Dictionary of Art and Artists


that Changed the World


  Lascaux Caves Manesse illuminated Massys Callot Friedrich Picasso
  Tutankhamen's tomb Lorenzetti Grunewald Rembrandt Constable Matisse
  Europa and Minotaur Karlstein Castle Baldung Claude Lorrain Delacroix Marc
  Banquet Tomb Limbourg brothers Altdorfer Velazquez Turner Kandinsky
  Pompeii Van Eyck Cranach Vermeer Ingres Monet
  Birth of Christianity Della Francesca Holbein Rigaud Manet Chirico
  Hagia Sophia Uccello Titian Watteau Burne-Jones Modigliani
  Book of Kells Mantegna Bruegel Canaletto Seurat Chagall
  St Benedict Botticelli Vicentino Boucher Van Gogh Kahlo
  Bayeux Tapestry Anonymous Arcimboldo Fragonard Toulouse-Lautrec Dali
  Donizo manuscript Durer El Greco Gainsborough Munch Ernst
  Liber Scivias Bosch Theodore de Bry John Trumbull Cezanne Hopper
  Carmina Burana Da Vinci Caravaggio David Gauguin Bacon
  Falcon Book Michelangelo Rubens Gros Degas Warhol
  Giotto Raphael Brouwer Goya Klimt  

From Lascaux to Warhol

Supreme art is a traditional statement of certain heroic and religious truth,
passed on from age to age, modified by individual genius,
but never abandoned.

William Butler Yeats




The Old World Towed by the New

The beginnings of the modern age



The devilish little steamship puffed out an odious and ghost-like stream of smoke, glowing red and ominous, while behind it the brave old ship followed at a slow pace, sad and majestic, marked by the sign of Death.

Adapted from William Makepeace Thackeray, after 1839


A forerunner to the inventions of James Watt


She had served her country well and now her

day was past, and England mourned. The fighting "Temeraire", as John Ruskin and other Englishman had called her, was the symbol of heroism at sea. When the British and French fleets clashed at Trafalgar on 21 October 1805, the Temeraire was the second ship of the English line. Although Admiral Nelson, the commander of the British fleet, died of a gunshot wound on the deck of her sister ship, the "Victory", he had carried the day. Outnumbered by six ships, his fleet of twenty-seven had trounced the French. The Temeraire played an important part in the victory at Trafalgar, which was to assure British supremacy at sea for another century. She had decoyed French fire, which was aimed at Nelson and the flagship, away from the Victory and had captured a prize. At the end of the battle, as a contemporary records, she was almost hidden between two French ships secured to her mainmast and her anchor.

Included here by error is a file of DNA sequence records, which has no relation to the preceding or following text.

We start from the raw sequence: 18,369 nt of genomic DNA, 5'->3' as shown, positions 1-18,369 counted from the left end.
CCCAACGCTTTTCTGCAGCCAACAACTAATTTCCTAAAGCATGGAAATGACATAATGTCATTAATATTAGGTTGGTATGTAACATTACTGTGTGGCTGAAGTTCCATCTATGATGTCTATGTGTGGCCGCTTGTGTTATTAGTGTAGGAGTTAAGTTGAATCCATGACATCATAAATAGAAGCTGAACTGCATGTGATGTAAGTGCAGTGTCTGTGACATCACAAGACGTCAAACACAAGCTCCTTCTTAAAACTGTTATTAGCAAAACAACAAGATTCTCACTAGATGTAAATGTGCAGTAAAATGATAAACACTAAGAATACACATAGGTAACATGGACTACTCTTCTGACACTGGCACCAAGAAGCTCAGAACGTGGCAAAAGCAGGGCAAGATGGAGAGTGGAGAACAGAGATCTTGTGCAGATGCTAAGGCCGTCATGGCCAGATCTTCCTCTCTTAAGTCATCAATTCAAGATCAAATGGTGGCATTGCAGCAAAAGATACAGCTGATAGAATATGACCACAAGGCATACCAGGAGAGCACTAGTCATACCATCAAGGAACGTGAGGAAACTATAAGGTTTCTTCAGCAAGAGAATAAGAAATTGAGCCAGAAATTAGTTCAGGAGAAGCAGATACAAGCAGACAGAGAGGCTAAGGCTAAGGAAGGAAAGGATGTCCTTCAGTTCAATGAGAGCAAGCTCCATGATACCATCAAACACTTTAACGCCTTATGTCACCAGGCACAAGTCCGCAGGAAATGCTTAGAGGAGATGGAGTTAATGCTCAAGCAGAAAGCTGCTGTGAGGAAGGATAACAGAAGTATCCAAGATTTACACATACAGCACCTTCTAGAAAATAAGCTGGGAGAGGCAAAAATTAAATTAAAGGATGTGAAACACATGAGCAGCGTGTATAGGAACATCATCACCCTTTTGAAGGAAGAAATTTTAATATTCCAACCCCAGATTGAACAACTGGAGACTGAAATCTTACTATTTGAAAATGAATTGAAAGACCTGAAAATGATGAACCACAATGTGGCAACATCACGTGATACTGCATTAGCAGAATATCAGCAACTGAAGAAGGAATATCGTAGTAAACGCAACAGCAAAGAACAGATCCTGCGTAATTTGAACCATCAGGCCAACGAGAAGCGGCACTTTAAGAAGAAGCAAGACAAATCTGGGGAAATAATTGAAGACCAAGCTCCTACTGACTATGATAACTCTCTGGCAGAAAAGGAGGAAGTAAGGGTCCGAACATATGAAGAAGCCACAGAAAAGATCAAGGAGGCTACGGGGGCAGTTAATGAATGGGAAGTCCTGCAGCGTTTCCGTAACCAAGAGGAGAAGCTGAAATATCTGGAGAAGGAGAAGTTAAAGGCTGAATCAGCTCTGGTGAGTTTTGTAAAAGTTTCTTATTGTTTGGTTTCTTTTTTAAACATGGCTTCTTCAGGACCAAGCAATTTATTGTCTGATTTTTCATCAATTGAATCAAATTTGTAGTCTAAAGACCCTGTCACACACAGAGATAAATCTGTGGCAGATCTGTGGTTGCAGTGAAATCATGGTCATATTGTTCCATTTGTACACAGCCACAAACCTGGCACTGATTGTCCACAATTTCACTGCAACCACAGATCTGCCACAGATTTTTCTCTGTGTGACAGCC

Some thirty years later, Joseph Mallord William Turner  was deeply moved watching the gallant old ship being towed from Sheerness to the breakers yard at Deptford. However, the brilliant painter of atmospheric effects and moods was not just thinking of farewells. He was also looking forward to new beginnings. In 1765, ten years before Turner was born, James Watt had triggered the Industrial Revolution in England by inventing the steam engine. Turner was fascinated by the marvels of technology that were emerging all around him. He was among the first to paint pictures, dramatically experimental ones, of modern means of transportation, such as trains and steamships. Both the magnificence and the threatening aspect of such inventions are revealed in his paintings of them. An observer might find symbolism in the Temeraire's last voyage: the tugboat towing her under steam representing the New Order and all its ambivalence, the sailing vessel the Old — already transfigured in memory.


Joseph Mallord William Turner
The Fighting Temeraire Tugged to Her Last Berth to Be Broken Up
The National Gallery, London

Joseph Mallord William Turner
Rain, Steam and Speed The Great Western Railway


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